5.2 – The Game Theory

In game theory, the case is more complex, since the outcome depends not only on our own strategies and the “market conditions,” but also directly on the strategies chosen by others, but we may still think of the rational choice of strategies as a mathematical problem – maximize the rewards of a group of interacting decision makers – and so we again speak of the rational outcome as the “solution” to the game.

Furthermore, the weakness of determinism probably lies in the lack of forecasting the ‘butterfly effect’ in technological changes. That is, there is no way of understanding new logics by means of old logics. In fact, determinism can understand and predict economic behaviour only under well known elements of a function.

Game Theory can be used for better understanding economics under uncertainty.

The Prisoners’ Dilemma has clearly shown as individually rational actions result in both persons being made worse off in terms of their own self-interested purposes. This remarkable result is what has made the wide impact in modern social science, for there are many interactions in the modern world that seem very much like that, from arms races through road congestion and pollution to the depletion of fisheries, the overexploitation of some subsurface water resources, and more recently, migration. These are all quite different interactions in detail, but are interactions in which (we suppose) individually rational action leads to inferior results for each person, and the Prisoners’ Dilemma suggests something of what is going on in each of them.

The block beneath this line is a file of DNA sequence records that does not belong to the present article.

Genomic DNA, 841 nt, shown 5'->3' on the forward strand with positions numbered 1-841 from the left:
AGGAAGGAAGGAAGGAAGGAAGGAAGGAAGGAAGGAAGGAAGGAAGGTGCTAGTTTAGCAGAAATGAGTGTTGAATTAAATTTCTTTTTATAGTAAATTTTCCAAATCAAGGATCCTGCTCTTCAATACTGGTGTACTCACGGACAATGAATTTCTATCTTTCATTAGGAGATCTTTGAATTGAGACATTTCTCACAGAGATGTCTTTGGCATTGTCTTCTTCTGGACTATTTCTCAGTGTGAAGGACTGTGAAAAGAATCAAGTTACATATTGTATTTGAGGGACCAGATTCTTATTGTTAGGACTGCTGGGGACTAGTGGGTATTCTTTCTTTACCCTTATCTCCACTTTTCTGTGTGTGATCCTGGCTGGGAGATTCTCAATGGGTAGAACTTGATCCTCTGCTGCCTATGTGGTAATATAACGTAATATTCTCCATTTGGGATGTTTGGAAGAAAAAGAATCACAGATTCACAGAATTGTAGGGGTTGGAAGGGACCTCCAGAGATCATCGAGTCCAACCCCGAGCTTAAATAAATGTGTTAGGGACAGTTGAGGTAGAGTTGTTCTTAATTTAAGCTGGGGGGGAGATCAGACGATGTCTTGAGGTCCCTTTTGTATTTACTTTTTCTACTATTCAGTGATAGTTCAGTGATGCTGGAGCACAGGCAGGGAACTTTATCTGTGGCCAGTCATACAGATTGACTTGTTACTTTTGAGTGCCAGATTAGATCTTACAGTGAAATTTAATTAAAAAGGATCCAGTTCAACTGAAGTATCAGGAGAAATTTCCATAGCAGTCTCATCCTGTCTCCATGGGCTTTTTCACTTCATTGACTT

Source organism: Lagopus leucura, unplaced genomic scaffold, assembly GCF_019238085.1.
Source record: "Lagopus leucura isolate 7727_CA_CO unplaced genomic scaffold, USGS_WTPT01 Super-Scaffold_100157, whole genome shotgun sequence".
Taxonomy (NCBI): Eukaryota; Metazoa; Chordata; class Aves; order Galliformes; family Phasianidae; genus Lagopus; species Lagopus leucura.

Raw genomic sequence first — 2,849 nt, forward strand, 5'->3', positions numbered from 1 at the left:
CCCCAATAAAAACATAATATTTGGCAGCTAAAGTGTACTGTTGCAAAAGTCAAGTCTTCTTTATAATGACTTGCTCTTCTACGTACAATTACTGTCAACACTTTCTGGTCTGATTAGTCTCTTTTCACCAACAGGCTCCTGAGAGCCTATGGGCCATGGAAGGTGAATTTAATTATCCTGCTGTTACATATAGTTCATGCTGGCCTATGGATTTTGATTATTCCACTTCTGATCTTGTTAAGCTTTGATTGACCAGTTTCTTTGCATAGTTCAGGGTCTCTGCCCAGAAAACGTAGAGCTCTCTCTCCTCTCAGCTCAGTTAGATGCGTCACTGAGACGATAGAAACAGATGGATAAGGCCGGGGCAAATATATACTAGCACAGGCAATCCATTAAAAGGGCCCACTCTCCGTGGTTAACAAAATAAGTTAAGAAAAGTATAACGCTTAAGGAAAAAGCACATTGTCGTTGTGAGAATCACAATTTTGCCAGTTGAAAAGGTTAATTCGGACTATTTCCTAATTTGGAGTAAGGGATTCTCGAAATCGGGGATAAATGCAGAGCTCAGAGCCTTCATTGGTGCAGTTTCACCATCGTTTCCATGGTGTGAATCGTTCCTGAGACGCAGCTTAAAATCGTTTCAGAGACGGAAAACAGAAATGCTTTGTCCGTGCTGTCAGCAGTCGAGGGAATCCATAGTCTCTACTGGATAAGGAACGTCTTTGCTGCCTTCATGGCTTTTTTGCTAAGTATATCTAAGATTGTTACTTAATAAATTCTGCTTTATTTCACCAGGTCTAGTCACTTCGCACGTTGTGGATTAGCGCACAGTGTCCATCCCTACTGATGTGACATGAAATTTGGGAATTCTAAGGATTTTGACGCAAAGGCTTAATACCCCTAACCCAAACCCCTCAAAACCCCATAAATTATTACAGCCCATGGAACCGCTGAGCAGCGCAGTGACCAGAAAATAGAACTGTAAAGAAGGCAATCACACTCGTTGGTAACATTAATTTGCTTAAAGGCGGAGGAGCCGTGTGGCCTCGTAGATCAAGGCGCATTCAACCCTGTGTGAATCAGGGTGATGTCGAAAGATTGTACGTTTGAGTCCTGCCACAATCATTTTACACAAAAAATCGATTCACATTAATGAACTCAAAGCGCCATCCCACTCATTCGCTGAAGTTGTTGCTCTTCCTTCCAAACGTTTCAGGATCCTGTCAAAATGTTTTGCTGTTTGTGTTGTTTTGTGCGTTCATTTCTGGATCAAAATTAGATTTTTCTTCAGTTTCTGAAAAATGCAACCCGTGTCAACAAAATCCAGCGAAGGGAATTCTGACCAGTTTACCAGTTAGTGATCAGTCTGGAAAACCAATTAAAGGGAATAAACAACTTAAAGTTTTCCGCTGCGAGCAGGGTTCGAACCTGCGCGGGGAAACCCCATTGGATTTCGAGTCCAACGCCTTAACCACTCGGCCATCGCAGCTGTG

Therefore, as far as migration is concerned, we strongly believe that Game Theory provides a promising approach to understanding strategic problems of all sorts, and the simplicity and power of the Prisoners’ Dilemma and similar examples make them a natural starting point.

From Game Theory we derive also the analysis of zero-sum games, and non-zero sum games.

A game is zero-sum when the worth of the winner is tantamount to the worth of the looser. In such a game there is only a wealth transfer from one player to another. Any lottery is a practical example of a zero-sum gave; in fact, the winner wins the amount lost by the looser. Speculation in s Stock Exchange is a zero-sum game.

In a nonzero-sum game all players have a benefit (even or uneven) from the game. A business contract is a non-zero sum game.

Economics logic is ever based on non-zero sum games, for it works through the logic of Cost and Benefit Analysis, where any deal can be concluded only when both parties are convinced they have maximized their profit. Here both parties make a profit, because they generate new wealth.

Politics, on the contrary, is based on zero-sum games. It works for power acquisition, i.e., to get more power anyone has to subtract it to someone. Here the worth of the winner is tantamount to the worth (negative) of the looser.

 

Chaos is the doctrine that studies systems with the property that a small change in the initial conditions can lead to very large changes in the subsequent evolution of the system. Chaotic systems are inherently unpredictable. The weather is an example; small changes in the temperature and pressure over the ocean can lead to large variations in the future development of a storm system. However, chaotic systems can exhibit certain kinds of regularities.

Economic Determinism cannot study migration problems because it is strictly connected with the analysis of closed economies, therefore it does not take into consideration the ‘weather condition of the ocean’, that is, technology change and globalization.

For further information, please refer to (exhibit 1)

 

 

6. – Conclusions through Determinism and Game Theory

 

6.1 – The Genetic Advantage

The genetic advantage is the first profit that the country of immigration certainly can get from the momentum of the emigrated people.

Many closed communities in history have been extinguished even for a lack of genetic exchange.

Anyway, this advantage is invisible, so options are under uncertainty. Therefore, neoclassical economics has no instruments for determine such an advantage. To assess it we need to use game theory.